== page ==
A Closer Look at the Global Nuclear Industry

In 2009, Rocky Mountain Institute chief scientist Amory Lovins declared “Nuclear power is continuing its decades-long collapse in the global marketplace because it’s grossly uncompetitive, unneeded, and obsolete”. Mr. Lovin’s further reiterated this point in his 2011 book Reinventing Fire.

On the other side of the spectrum is Austin Chronicle journalist Robert Bryce. In his 2010 book, Power Hungry, Bryce championed his own energy plan called “Natural Gas to Nuclear” or N2N. Bryce argues that the world will increasingly reply upon natural gas and nuclear power to meet the energy demands of the 21st century, which in his opinion, is the answer to global warming.

Luckily for us, the nuclear industry is very carefully regulated by the International Atomic Energy Agency, and thus, the data for global nuclear power generation is widely and easily available. With just a little effort, we can sidestep these nuclear hedgehogs and dive into the numbers themselves, which tell a very interesting story.  All of the numbers for this analysis come from the IAEA PRIS database.

As of May 6, 2014, there were 435 operating nuclear power reactors in operation around the world, 100 of which were located in the USA. The US has long been a leader in nuclear power generation but now risks losing that lead to France and China. Worldwide, there are over 60 reactors under construction in 13 countries, most of them located in China, Russia, India, and the US.

Number of Power Reactors by Country and Status

A long view of the global nuclear industry shows a clear uptick in the number of new reactors under construction compared to the industry’s decline in the 80s and 90s.

Status of Nuclear Reactors by Construction Start Year

This graph shows the status of reactors that began their construction in a given year. The IAEA defines “construction start date” as the date when the concrete base mat for the reactor has been completed. Thus, these dates represent reactors that have successfully completed the planning phase. The green bars to the left indicate that all of the permanently shut down reactors in the world were constructed before 1980. Furthermore, the stagnation in new construction after Chernobyl in 1986 is quite clear in this graph. However, the most interesting trend is apparent “nuclear renaissance” before the Fukushima disaster in 2011. This trend in new construction retreated briefly, but appeared to be on the rise immediately following the disaster, which is surprising. The decline in construction start dates after 2014 is misleading because they represent “projected” start dates in the PRIS database, but not all of the proposed reactors around the world today have officially announced their construction start dates.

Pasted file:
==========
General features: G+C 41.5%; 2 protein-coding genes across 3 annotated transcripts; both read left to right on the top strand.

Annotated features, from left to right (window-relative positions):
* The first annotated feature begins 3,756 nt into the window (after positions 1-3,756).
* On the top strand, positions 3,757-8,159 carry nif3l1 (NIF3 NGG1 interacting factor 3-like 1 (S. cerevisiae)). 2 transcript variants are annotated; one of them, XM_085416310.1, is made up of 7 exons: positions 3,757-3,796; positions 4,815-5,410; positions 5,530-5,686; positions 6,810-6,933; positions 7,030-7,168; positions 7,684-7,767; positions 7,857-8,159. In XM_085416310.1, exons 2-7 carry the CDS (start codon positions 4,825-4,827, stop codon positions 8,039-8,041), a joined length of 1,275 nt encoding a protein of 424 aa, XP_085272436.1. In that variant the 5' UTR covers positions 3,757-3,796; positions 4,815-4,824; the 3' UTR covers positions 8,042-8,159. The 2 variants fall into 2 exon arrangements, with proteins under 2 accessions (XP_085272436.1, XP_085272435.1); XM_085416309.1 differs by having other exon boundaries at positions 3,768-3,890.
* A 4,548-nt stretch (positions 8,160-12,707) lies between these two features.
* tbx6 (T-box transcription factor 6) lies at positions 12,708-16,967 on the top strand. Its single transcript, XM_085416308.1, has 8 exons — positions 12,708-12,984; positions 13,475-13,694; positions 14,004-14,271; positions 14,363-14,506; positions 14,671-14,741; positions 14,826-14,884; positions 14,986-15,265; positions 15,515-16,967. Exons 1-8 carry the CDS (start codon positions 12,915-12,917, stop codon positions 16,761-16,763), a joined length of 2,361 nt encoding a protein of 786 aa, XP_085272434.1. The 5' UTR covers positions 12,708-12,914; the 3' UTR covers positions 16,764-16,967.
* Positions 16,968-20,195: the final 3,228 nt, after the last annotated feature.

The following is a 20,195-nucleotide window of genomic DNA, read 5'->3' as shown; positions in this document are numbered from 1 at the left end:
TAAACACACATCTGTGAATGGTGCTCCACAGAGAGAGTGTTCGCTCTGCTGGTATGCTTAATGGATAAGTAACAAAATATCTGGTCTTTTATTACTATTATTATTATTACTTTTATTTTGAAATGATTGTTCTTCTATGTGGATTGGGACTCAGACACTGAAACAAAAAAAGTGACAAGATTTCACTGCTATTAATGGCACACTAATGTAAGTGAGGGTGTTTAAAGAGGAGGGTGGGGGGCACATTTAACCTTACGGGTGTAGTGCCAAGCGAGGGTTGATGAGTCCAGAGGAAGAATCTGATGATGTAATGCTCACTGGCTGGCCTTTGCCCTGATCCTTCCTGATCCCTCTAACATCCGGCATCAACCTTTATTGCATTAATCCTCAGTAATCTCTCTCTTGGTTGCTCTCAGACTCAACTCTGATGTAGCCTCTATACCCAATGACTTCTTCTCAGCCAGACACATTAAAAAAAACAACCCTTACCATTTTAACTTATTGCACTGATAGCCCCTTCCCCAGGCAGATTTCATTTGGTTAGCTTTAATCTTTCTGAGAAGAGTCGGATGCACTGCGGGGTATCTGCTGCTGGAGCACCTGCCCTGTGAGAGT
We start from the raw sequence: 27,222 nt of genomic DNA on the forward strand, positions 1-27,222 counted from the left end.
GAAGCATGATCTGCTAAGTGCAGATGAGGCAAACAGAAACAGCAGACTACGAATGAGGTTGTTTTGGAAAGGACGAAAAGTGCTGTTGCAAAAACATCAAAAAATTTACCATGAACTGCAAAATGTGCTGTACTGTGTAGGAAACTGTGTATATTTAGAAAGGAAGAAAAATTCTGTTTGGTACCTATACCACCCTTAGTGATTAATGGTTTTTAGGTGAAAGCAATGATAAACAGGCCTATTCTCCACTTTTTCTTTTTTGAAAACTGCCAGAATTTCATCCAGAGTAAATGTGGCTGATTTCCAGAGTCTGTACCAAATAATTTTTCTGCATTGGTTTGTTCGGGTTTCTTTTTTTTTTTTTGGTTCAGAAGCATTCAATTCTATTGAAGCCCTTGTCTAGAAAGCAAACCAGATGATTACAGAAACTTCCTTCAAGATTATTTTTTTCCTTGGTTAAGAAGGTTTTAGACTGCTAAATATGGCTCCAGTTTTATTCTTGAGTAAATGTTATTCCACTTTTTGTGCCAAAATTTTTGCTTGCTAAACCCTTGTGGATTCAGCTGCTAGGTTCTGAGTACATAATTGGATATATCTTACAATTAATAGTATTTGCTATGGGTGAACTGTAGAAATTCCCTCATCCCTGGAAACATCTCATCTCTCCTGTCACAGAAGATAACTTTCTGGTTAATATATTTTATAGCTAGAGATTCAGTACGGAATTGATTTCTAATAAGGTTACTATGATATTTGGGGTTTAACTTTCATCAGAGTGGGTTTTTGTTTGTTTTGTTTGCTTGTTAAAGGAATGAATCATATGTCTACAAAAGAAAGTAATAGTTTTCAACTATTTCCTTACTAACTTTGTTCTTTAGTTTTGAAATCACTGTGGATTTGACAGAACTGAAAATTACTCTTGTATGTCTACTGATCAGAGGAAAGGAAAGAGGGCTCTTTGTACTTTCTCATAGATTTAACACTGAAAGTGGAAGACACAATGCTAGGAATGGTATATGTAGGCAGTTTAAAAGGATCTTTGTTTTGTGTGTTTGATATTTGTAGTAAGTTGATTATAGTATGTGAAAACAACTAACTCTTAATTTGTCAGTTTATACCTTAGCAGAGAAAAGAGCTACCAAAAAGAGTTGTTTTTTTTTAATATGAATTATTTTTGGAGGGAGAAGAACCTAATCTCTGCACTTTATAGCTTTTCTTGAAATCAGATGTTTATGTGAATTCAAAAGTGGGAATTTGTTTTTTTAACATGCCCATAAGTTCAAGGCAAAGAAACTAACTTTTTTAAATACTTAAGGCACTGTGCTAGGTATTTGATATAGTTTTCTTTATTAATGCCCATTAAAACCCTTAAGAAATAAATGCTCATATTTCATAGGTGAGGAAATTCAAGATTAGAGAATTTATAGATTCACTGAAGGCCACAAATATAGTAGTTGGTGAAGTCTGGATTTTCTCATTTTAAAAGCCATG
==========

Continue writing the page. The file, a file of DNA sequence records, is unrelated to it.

Status of Nuclear Reactors by Construction Start Year

Another way to look at these numbers is by construction starts, grid connections, and shutdowns by year.

Worldwide Reactor Trends

The years 1990, 2011, and 2013 stand out for their significant number of shutdowns. If the late 1960s and 1970s represent the greatest expansion of the global nuclear industry, then the 1980s and 1990s represent what Amory Lovins calls its “decades-long collapse”. But when we look more closely at these significant shutdown years, it becomes apparent that these retreats are driven by a handful of countries. When we further consider the vast improvements in capacity since the very first reactors in the US and UK in the 1950s, three countries stand out as driving worldwide nuclear retirements: the US, Japan, and Germany.


Capacity Shut Down by Year by Country

Germany’s reaction to Fukushima shocked the world when Chancellor Merkel announced in 2011 that Germany planned to shut down their entire nuclear fleet by 2022.

Japan understandably made a similar announcement in 2012 responding to the public’s incredibly fierce anti-nuclear sentiments. Indeed, it appeared that nuclear power was on its way out. However, in a stunning policy reversal, Shinzo Abe announced in April 2014 that Japan’s future energy plan would include nuclear power and that existing plants which passed safety inspections would be allowed to return to normal operation. As it turns out, since 2011 only 6 reactors in Japan have been permanently shut down, all of which were located at Fukushima Daiichi.

In the US, reactor shutdowns have far less to do with issues of public safety and everything to do with cheap shale gas. Multiple utilities in the US are making plans to retire their unprofitable nuclear reactors in favor of natural gas combined cycle power plants.

At this point, I would not wager on a nuclear renaissance just yet. But with the increasing number of reactors under construction in China (29 as of this morning) and the greying of the US nuclear industry, I would keep an eye on China’s nuclear industry. Right now, the PRC needs immediate solutions to its urban-smog problem caused primarily by its coal-fired power plants. As it stands today, nuclear power may be the only technology able to provide enough baseload power to curb the country’s overwhelming reliance on coal for electricity generation. For these reasons, I expect China to lead the world in installed nuclear capacity by 2050.

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